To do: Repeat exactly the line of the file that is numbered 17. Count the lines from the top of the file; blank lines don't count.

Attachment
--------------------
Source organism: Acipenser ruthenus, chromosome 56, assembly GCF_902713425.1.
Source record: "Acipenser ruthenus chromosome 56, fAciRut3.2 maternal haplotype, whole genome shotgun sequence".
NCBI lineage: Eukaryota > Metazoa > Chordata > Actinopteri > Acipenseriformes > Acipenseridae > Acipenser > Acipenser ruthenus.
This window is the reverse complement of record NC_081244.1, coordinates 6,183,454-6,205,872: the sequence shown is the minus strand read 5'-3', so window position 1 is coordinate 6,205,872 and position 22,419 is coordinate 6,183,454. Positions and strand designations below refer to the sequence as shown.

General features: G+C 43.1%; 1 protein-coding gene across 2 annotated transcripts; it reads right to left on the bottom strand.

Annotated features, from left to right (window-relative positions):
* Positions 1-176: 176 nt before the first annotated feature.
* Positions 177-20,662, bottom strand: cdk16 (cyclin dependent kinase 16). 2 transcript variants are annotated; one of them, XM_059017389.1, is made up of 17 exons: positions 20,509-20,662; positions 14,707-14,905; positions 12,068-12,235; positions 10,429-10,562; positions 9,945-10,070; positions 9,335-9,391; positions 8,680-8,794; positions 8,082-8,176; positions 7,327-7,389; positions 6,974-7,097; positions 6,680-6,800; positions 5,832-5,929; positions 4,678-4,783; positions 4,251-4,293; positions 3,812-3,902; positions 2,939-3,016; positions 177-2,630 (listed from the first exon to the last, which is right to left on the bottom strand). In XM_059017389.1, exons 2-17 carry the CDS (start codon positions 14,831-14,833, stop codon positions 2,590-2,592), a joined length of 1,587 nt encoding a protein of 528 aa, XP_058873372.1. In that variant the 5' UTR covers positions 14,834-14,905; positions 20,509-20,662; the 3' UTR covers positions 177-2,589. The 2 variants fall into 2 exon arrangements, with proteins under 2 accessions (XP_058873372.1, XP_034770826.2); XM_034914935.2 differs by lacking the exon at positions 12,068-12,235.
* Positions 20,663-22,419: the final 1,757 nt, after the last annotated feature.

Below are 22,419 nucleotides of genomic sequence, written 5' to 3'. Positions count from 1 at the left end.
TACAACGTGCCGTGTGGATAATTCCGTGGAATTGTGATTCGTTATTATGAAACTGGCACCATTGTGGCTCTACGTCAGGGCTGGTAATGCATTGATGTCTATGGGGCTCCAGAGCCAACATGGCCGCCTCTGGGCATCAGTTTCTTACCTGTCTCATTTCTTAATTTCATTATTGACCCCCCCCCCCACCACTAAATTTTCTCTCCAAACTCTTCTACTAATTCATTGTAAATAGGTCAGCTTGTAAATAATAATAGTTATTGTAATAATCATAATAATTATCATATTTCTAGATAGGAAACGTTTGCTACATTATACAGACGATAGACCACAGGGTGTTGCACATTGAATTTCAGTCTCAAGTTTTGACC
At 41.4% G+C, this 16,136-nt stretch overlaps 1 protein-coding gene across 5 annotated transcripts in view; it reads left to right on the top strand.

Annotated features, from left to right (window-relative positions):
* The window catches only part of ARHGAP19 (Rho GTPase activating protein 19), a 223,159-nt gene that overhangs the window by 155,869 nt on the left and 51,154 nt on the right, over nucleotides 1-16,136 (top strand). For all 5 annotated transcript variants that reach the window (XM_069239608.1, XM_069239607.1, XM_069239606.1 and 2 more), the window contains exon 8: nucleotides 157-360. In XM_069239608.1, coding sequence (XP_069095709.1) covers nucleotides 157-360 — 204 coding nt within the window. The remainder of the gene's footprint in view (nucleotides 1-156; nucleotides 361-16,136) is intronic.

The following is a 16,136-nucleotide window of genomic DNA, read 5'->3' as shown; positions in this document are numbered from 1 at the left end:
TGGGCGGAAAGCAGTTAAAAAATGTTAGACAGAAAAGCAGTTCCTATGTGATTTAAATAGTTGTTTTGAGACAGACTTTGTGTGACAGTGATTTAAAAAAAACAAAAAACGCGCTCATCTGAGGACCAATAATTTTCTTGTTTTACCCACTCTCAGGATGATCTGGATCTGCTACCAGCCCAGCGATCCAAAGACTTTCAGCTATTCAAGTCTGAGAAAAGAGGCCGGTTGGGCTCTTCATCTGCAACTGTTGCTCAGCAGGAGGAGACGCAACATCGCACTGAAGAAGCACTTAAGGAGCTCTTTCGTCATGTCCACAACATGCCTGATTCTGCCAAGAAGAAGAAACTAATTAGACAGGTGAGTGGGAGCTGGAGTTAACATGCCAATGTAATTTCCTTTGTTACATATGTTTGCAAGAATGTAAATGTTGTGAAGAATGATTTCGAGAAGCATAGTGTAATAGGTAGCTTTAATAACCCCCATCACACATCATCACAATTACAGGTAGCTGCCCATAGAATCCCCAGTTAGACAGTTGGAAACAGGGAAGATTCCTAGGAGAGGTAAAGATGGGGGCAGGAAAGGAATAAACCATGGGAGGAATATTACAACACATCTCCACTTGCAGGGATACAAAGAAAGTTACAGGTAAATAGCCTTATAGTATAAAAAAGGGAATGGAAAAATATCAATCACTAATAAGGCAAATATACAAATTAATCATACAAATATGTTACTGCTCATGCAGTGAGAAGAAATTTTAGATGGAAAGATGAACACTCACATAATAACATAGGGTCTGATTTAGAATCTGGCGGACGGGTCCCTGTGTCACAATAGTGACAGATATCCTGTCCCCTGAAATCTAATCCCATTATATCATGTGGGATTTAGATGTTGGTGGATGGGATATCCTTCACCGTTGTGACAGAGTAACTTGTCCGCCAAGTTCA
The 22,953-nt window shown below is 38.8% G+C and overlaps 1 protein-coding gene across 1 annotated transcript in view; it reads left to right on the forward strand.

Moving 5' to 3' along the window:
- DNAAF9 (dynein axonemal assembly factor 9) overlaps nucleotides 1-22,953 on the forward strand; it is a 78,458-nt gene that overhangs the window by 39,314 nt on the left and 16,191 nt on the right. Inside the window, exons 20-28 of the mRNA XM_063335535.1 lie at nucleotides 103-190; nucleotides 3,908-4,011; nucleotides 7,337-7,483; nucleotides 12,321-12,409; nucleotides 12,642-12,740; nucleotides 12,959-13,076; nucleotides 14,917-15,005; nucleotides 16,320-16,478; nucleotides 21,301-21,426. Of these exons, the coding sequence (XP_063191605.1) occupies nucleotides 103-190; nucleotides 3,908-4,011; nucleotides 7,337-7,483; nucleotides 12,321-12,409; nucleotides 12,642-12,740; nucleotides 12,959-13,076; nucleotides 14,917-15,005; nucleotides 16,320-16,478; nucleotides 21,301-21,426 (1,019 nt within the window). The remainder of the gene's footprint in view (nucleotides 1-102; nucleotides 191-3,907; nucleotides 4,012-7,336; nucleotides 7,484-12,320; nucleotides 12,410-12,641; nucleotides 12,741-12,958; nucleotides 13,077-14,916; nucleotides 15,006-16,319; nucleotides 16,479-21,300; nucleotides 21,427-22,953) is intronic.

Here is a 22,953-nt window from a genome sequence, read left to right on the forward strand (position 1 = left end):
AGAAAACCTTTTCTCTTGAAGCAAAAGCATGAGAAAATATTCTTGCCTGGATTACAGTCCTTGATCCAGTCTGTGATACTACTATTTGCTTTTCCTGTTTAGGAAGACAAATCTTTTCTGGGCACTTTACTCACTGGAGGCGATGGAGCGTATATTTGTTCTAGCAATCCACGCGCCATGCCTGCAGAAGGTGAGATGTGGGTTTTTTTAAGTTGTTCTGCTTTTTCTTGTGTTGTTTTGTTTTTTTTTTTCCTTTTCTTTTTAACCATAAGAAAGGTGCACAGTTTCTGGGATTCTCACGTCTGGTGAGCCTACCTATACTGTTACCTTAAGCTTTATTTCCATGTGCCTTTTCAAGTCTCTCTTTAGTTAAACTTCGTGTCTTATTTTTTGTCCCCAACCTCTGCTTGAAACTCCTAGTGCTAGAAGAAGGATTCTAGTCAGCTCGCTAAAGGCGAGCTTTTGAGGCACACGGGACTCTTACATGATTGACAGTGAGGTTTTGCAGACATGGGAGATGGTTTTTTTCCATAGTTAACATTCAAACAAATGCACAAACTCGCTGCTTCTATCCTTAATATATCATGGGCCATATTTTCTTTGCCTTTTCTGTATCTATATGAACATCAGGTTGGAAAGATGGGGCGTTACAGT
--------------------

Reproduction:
The 22,953-nt window shown below is 38.8% G+C and overlaps 1 protein-coding gene across 1 annotated transcript in view; it reads left to right on the forward strand.